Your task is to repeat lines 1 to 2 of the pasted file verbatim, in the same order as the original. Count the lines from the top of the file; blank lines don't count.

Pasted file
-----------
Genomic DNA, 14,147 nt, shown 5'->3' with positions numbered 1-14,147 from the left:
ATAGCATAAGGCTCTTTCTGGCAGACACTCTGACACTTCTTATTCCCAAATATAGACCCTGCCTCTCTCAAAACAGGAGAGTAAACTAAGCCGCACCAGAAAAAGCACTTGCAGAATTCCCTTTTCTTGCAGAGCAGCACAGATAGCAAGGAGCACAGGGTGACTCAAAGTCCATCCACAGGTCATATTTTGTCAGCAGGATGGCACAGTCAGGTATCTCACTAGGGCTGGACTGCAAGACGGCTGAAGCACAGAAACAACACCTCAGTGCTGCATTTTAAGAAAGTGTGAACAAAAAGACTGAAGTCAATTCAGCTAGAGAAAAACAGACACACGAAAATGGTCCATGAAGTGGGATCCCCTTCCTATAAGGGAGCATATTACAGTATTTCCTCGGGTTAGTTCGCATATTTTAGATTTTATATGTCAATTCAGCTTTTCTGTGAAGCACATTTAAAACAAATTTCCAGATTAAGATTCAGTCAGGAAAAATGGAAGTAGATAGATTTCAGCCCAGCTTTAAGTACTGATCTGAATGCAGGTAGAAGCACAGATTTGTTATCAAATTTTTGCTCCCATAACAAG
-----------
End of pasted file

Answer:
Genomic DNA, 14,147 nt, shown 5'->3' with positions numbered 1-14,147 from the left:
ATAGCATAAGGCTCTTTCTGGCAGACACTCTGACACTTCTTATTCCCAAATATAGACCCTGCCTCTCTCAAAACAGGAGAGTAAACTAAGCCGCACCAGAAAAAGCACTTGCAGAATTCCCTTTTCTTGCAGAGCAGCACAGATAGCAAGGAGCACAGGGTGACTCAAAGTCCATCCACAGGTCATATTTTGTCAGCAGGATGGCACAGTCAGGTATCTCACTAGGGCTGGACTGCAAGACGGCTGAAGCACAGAAACAACACCTCAGTGCTGCATTTTAAGAAAGTGTGAACAAAAAGACTGAAGTCAATTCAGCTAGAGAAAAACAGACACACGAAAATGGTCCATGAAGTGGGATCCCCTTCCTATAAGGGAGCATATTACAGTATTTCCTCGGGTTAGTTCGCATATTTTAGATTTTATATGTCAATTCAGCTTTTCTGTGAAGCACATTTAAAACAAATTTCCAGATTAAGATTCAGTCAGGAAAAATGGAAGTAGATAGATTTCAGCCCAGCTTTAAGTACTGATCTGAATGCAGGTAGAAGCACAGATTTGTTATCAAATTTTTGCTCCCATAACAAG